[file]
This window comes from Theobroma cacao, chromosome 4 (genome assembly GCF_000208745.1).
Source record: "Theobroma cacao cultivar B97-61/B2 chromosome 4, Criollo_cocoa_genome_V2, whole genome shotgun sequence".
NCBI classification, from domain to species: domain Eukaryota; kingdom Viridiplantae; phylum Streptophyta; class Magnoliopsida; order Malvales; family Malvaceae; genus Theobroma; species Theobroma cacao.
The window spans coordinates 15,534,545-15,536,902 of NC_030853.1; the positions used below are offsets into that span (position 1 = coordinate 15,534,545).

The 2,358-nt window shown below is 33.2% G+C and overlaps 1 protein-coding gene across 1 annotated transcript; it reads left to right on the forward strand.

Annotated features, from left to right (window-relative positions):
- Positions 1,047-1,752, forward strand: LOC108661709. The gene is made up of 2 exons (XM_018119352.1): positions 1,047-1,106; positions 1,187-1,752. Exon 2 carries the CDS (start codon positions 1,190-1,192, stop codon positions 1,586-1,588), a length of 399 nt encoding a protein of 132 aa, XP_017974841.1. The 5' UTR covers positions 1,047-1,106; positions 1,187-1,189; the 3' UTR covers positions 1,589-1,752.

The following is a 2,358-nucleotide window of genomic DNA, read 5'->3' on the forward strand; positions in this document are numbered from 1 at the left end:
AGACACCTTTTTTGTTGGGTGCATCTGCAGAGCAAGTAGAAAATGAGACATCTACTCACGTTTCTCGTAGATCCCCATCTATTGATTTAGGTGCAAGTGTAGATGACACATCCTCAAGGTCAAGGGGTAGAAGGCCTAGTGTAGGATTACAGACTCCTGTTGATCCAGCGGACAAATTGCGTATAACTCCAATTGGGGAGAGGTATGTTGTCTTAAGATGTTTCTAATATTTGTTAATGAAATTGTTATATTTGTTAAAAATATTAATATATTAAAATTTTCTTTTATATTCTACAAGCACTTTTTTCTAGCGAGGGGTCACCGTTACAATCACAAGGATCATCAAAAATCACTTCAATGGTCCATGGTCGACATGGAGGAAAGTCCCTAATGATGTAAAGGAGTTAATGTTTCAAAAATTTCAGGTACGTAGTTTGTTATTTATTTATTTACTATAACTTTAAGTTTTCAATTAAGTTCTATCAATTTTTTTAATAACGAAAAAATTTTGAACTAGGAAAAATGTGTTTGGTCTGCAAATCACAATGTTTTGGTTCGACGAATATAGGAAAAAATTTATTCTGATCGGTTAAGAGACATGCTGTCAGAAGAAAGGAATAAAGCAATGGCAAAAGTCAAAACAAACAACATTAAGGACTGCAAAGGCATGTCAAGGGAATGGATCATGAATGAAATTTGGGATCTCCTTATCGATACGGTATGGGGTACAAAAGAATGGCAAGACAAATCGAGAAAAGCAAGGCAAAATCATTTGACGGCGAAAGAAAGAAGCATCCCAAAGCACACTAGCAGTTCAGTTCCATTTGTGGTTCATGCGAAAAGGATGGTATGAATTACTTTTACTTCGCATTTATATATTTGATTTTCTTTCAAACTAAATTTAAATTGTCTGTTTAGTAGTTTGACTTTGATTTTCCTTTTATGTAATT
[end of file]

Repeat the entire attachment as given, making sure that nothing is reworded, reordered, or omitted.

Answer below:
This window comes from Theobroma cacao, chromosome 4 (genome assembly GCF_000208745.1).
Source record: "Theobroma cacao cultivar B97-61/B2 chromosome 4, Criollo_cocoa_genome_V2, whole genome shotgun sequence".
NCBI classification, from domain to species: domain Eukaryota; kingdom Viridiplantae; phylum Streptophyta; class Magnoliopsida; order Malvales; family Malvaceae; genus Theobroma; species Theobroma cacao.
The window spans coordinates 15,534,545-15,536,902 of NC_030853.1; the positions used below are offsets into that span (position 1 = coordinate 15,534,545).

The 2,358-nt window shown below is 33.2% G+C and overlaps 1 protein-coding gene across 1 annotated transcript; it reads left to right on the forward strand.

Annotated features, from left to right (window-relative positions):
- Positions 1,047-1,752, forward strand: LOC108661709. The gene is made up of 2 exons (XM_018119352.1): positions 1,047-1,106; positions 1,187-1,752. Exon 2 carries the CDS (start codon positions 1,190-1,192, stop codon positions 1,586-1,588), a length of 399 nt encoding a protein of 132 aa, XP_017974841.1. The 5' UTR covers positions 1,047-1,106; positions 1,187-1,189; the 3' UTR covers positions 1,589-1,752.

The following is a 2,358-nucleotide window of genomic DNA, read 5'->3' on the forward strand; positions in this document are numbered from 1 at the left end:
AGACACCTTTTTTGTTGGGTGCATCTGCAGAGCAAGTAGAAAATGAGACATCTACTCACGTTTCTCGTAGATCCCCATCTATTGATTTAGGTGCAAGTGTAGATGACACATCCTCAAGGTCAAGGGGTAGAAGGCCTAGTGTAGGATTACAGACTCCTGTTGATCCAGCGGACAAATTGCGTATAACTCCAATTGGGGAGAGGTATGTTGTCTTAAGATGTTTCTAATATTTGTTAATGAAATTGTTATATTTGTTAAAAATATTAATATATTAAAATTTTCTTTTATATTCTACAAGCACTTTTTTCTAGCGAGGGGTCACCGTTACAATCACAAGGATCATCAAAAATCACTTCAATGGTCCATGGTCGACATGGAGGAAAGTCCCTAATGATGTAAAGGAGTTAATGTTTCAAAAATTTCAGGTACGTAGTTTGTTATTTATTTATTTACTATAACTTTAAGTTTTCAATTAAGTTCTATCAATTTTTTTAATAACGAAAAAATTTTGAACTAGGAAAAATGTGTTTGGTCTGCAAATCACAATGTTTTGGTTCGACGAATATAGGAAAAAATTTATTCTGATCGGTTAAGAGACATGCTGTCAGAAGAAAGGAATAAAGCAATGGCAAAAGTCAAAACAAACAACATTAAGGACTGCAAAGGCATGTCAAGGGAATGGATCATGAATGAAATTTGGGATCTCCTTATCGATACGGTATGGGGTACAAAAGAATGGCAAGACAAATCGAGAAAAGCAAGGCAAAATCATTTGACGGCGAAAGAAAGAAGCATCCCAAAGCACACTAGCAGTTCAGTTCCATTTGTGGTTCATGCGAAAAGGATGGTATGAATTACTTTTACTTCGCATTTATATATTTGATTTTCTTTCAAACTAAATTTAAATTGTCTGTTTAGTAGTTTGACTTTGATTTTCCTTTTATGTAATT